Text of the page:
Understanding User Needs


Getting the product or service right is equally about understanding known as well as latent user needs and about finding the right solution to satisfy these needs. Or as Clayton Christensen puts it, we need to understand the job that the customer tries to get done and find a better solution than any of the existing solutions. 

The process of understanding the user has two main parts. An opening part and a closing part. The goal of the opening part is to gather information about users. This can be done in different ways, but the key methods are observation and interview. The goal of the closing part is to structure the information to be able to decode and understand user needs. 

In this part of the innovation and development process you will have to cope with a high degree of uncertainty and to rely on the tools and the work process as your way out of "the fog". 

You will need tools for finding the right information in the opening part of the process (business focused ethnography), for structuring your information (empathy map, threshold map) and for decoding the information (pattern recognition simple or advanced. You may also want a tool for tracking your progress (validation board). 

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Learning Objectives

The student should understand the methods for uncovering user needs and be able to uncover these on a practical level. The student should also be able to cope with the uncertainty that entrepreneuers experience at this level of the innovation process, and be able to help others to cope with uncertainty by helping them to find their own way out.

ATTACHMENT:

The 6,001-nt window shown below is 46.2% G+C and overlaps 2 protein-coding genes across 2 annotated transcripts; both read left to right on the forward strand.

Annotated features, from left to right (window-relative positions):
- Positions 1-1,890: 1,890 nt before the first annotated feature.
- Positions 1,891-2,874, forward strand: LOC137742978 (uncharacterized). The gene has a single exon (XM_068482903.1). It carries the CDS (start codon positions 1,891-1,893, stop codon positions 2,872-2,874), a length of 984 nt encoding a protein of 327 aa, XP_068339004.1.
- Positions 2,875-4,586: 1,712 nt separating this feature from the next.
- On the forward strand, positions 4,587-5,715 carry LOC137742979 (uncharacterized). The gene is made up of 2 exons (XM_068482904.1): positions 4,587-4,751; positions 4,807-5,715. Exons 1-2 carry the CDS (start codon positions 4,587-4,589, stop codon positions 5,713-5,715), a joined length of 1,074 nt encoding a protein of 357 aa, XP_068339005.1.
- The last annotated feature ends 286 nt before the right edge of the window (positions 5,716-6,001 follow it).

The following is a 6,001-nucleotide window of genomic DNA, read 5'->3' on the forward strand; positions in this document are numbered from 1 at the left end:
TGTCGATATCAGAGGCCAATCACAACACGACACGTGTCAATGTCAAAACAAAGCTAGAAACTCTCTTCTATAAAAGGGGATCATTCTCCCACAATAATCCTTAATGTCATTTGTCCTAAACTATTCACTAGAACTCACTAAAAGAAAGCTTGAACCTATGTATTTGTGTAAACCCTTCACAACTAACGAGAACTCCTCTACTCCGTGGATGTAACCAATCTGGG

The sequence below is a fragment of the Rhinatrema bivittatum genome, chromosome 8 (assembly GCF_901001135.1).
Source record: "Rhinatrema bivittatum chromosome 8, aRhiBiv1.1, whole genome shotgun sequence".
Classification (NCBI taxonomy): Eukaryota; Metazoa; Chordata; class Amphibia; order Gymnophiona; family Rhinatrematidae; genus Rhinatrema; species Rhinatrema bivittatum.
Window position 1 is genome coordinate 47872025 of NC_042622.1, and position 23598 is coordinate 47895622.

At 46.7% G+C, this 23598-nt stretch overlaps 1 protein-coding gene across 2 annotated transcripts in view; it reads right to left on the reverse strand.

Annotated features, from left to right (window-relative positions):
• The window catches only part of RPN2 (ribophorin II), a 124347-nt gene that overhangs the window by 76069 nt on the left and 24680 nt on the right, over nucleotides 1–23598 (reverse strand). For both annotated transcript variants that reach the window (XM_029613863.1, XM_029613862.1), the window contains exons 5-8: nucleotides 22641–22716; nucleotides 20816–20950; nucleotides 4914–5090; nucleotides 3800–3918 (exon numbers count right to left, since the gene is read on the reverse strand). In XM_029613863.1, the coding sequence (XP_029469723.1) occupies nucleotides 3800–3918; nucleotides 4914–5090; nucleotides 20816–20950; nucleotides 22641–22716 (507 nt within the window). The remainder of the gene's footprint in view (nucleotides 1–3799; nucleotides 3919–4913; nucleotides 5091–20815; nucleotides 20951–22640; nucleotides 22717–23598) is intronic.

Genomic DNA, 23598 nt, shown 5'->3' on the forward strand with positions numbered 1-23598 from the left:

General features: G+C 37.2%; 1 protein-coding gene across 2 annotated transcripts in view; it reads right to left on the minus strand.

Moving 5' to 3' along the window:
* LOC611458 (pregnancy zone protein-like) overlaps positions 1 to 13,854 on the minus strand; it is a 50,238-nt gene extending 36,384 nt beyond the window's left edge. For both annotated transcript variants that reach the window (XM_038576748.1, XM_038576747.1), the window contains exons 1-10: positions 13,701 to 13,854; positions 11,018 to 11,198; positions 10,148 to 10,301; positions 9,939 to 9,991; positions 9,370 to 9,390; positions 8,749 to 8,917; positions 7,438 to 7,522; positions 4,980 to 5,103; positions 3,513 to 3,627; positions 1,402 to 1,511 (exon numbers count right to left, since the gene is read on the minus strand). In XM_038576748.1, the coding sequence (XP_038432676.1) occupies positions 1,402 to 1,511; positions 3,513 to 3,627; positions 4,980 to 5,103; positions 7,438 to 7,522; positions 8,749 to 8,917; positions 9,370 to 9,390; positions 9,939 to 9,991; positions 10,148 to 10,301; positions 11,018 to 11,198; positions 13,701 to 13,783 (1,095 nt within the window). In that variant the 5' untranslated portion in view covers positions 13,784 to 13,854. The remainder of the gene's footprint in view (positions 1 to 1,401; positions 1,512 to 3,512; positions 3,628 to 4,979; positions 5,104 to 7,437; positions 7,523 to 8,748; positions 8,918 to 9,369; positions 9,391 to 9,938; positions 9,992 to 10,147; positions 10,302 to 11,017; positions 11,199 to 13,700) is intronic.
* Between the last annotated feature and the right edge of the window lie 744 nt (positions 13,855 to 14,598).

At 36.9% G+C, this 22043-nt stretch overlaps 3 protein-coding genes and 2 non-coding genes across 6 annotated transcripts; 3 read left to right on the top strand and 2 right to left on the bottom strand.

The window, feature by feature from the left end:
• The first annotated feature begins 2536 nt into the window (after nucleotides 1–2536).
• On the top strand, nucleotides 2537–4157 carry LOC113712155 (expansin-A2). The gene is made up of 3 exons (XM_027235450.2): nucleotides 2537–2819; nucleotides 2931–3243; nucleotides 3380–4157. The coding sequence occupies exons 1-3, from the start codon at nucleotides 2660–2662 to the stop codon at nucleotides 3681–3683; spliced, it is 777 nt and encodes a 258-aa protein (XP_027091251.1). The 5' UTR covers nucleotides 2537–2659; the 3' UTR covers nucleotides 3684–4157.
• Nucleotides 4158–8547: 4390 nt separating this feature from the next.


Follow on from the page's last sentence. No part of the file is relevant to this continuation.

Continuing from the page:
Level or Phase: Beginner
Methods and Concepts: Business focused ethnography, empathy map, threshold map, pattern recognition simple, pattern recognition advanced, validation board


Notebook, pen, paper, camera, post-it, voice recorder, (alternatively use a smart phone), printed validation boards, wall space or foam boards.

Reading List:

  • Jan Chipchase: Hidden in plain sight. How to Create Extraordinary Products for Tomorrow's Customers.Harper Business, 2013
  • Patricia L. Sunderland and Rita M. Denny: Doing anthropology in consumer research.  West Coast Press Inc., 2008
  • d_school: Bootcamp Bootleg. Standford, 2010
  • Eric Ries: The lean startup. Portfolio Penguin, 2011
  • Charles F. Kieger and Leonard A. Schlesinger: Just start. Take action, embrace uncertainty, create the future. Harvard Business Review Press, 2012
  • Mauricio Vianna et. al.: Design Thinking, Business Innovation. Rio de Janeiro, 2012
Assessment Method: Since the goal of this face is to gain insight into user behavior, user needs and market opportunity, you should assess if these goals have been reached. You can do this in several different ways, it could be a pitch, a longer presentation with pictures, video and voice recordings from the field work. You could also ask students to make a small presentation video, or write a report on their findings and insights.
Author: jgm


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Legal Disclaimer

This project is implemented through the CENTRAL EUROPE Programme co-financed by the ERDF.